Tuesday, 5 November 2013

No sign of more survivors in Myanmar boat sinking

Family members are scouring the coastline off western Myanmar a day after a boat carrying at least 70 Muslim Rohingya capsized. Only eight people are believed to have survived.

The overloaded boat was in the Bay of Bengal and headed for Bangladesh when it sank early Sunday, just four hours into the journey.

Community leader Aung Win says many women and children were on board and were hoping to reach third countries.

He says there were no new reports of survivors Monday. Only a few bodies have been recovered.

Myanmar, a predominantly Buddhist nation, has been gripped by sectarian violence in the last year. Many of the 240 people killed and 240,000 others forced to flee their homes have been Rohingya.

Aid agencies have warned of a growing exodus of Rohingyas, who have been displaced by communal violence, attempting the dangerous sea journey.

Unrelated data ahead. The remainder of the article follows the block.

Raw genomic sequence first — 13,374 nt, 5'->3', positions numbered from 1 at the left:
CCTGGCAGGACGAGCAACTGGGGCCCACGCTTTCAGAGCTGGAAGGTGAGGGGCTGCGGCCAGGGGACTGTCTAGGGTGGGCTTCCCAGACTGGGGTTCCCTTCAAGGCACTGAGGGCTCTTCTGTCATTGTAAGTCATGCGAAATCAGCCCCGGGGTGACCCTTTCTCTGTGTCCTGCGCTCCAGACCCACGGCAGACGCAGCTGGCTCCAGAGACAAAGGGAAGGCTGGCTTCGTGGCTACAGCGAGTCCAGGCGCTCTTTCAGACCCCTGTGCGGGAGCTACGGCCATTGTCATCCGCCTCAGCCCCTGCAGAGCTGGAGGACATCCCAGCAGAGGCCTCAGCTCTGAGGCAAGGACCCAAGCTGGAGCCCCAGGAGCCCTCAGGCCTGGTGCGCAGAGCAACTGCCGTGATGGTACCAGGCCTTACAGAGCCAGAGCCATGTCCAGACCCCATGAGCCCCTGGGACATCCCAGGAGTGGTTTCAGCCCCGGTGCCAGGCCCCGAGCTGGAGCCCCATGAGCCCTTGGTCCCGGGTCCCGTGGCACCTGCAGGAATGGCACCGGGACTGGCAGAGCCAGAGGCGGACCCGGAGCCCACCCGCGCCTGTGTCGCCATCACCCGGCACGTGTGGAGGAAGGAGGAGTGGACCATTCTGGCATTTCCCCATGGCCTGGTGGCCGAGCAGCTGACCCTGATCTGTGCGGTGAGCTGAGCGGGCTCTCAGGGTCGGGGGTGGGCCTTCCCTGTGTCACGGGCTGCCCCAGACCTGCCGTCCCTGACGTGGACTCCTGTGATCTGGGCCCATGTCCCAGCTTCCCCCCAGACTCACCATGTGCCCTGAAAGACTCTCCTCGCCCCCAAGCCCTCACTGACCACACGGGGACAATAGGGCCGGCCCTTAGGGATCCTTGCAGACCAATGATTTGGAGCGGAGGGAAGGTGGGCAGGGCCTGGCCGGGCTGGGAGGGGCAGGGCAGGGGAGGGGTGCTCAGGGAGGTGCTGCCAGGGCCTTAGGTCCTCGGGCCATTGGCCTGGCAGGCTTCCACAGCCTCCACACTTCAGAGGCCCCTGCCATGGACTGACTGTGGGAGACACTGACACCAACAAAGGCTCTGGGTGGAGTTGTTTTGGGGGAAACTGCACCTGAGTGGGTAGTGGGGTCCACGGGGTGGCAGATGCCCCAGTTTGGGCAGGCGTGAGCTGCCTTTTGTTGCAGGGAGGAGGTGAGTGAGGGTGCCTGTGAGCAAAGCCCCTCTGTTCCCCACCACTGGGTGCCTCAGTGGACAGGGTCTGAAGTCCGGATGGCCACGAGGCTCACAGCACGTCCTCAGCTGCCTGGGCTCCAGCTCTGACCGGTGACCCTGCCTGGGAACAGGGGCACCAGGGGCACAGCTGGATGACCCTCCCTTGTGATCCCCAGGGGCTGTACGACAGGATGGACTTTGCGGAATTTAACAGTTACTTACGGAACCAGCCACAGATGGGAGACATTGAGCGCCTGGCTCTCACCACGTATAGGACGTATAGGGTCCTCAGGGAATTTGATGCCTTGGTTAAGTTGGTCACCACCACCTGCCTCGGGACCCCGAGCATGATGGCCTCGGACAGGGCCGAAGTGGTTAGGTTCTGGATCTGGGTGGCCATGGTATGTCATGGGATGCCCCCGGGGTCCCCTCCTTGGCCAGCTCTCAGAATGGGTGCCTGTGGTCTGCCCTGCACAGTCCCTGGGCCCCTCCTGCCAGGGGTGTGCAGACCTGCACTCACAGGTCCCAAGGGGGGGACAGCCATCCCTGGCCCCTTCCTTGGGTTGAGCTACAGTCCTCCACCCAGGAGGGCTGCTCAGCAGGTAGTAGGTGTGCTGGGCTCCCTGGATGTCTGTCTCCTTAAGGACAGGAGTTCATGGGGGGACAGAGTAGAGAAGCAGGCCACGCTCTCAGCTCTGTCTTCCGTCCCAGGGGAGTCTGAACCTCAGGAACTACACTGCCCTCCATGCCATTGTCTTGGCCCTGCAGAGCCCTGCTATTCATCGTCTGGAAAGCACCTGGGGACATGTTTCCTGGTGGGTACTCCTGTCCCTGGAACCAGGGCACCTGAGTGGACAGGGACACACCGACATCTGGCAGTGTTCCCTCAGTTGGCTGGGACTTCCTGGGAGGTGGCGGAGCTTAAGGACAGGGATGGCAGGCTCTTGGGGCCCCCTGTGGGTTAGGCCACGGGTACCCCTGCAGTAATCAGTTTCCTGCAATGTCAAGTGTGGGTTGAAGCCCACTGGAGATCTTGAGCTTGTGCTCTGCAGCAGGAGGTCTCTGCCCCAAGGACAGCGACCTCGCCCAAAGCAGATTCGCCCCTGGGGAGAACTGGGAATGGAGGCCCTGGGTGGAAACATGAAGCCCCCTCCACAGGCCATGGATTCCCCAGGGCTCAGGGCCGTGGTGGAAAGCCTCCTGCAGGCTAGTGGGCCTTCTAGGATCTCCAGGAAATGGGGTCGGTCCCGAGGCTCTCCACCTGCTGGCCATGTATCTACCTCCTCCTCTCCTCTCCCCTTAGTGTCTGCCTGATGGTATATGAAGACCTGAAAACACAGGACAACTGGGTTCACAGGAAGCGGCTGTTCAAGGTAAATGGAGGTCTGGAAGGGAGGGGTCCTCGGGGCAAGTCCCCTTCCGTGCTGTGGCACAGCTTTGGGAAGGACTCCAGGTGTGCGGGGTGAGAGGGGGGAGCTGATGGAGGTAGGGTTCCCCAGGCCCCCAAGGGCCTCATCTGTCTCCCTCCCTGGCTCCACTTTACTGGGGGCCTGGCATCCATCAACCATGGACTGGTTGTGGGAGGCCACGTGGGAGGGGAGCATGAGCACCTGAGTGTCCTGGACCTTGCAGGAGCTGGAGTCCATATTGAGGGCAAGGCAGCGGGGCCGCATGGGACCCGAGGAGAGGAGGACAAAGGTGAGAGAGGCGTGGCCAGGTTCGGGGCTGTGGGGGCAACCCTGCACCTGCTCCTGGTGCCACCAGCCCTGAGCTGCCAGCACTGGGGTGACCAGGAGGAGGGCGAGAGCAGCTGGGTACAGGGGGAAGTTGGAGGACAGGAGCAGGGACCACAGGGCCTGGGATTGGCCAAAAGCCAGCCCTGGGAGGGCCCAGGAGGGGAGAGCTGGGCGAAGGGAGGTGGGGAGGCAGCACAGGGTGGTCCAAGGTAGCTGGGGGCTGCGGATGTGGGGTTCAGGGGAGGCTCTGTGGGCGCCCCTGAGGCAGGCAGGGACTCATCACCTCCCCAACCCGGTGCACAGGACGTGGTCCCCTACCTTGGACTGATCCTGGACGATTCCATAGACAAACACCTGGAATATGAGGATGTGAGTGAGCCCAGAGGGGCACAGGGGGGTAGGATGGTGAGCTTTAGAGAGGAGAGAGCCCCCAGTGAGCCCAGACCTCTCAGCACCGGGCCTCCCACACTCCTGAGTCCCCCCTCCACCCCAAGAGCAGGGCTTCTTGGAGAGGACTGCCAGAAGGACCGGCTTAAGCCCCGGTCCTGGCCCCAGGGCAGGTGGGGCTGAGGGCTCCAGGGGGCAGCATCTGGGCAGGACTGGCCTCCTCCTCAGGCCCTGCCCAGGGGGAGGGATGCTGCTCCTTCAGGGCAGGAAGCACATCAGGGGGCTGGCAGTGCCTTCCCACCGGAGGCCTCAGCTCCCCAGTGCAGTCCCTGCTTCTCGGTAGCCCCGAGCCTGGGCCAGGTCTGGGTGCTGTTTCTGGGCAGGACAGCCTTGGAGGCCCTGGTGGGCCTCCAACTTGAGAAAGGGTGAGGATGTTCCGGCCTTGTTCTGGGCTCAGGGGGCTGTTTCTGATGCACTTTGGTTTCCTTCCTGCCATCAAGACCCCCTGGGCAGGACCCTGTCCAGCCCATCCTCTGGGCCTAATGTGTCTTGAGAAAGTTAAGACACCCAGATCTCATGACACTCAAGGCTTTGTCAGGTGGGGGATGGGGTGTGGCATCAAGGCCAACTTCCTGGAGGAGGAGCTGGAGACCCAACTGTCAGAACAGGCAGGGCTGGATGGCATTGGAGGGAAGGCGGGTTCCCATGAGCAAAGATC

The boat was thought to be bound for Malaysia, where thousands of Rohingyas have sought sanctuary since violent clashes with Buddhists erupted last year.

Over the past two years, hundreds of thousands of minority Muslims have been forced to flee Burma.

The United Nations describes them as a persecuted religious and linguistic minority from western Burma.

The Burmese government, on the other hand, says they are relatively recent migrants from the Indian sub-continent.

Neighbouring Bangladesh already hosts several hundred thousand refugees from Burma and says it cannot take any more.

Many Rohingya Muslims are living in tents or temporary camps.

Aid agencies say the relentlessly grim conditions will push record numbers out to sea, in flimsy boats, where they are very vulnerable to bad weather, engine failure, or being sold by people-traffickers in Thailand.

The United Nations said on Friday that more than 1,500 people have tried to leave by boat in the past week.

The BBC's Jonathan Head in Bangkok says Burmese authorities have done little to improve the situation of the Rohingyas, despite repeated international appeals.

They are still subjected to forced segregation, denied access to schools and hospitals, and barred from travelling or having more than two children without permission, our correspondent says.

Rohingyas, whom the UN describes as a persecuted religious and linguistic minority from western Burma, are not recognised as Burmese citizens.

Tuesday 05 November 2013




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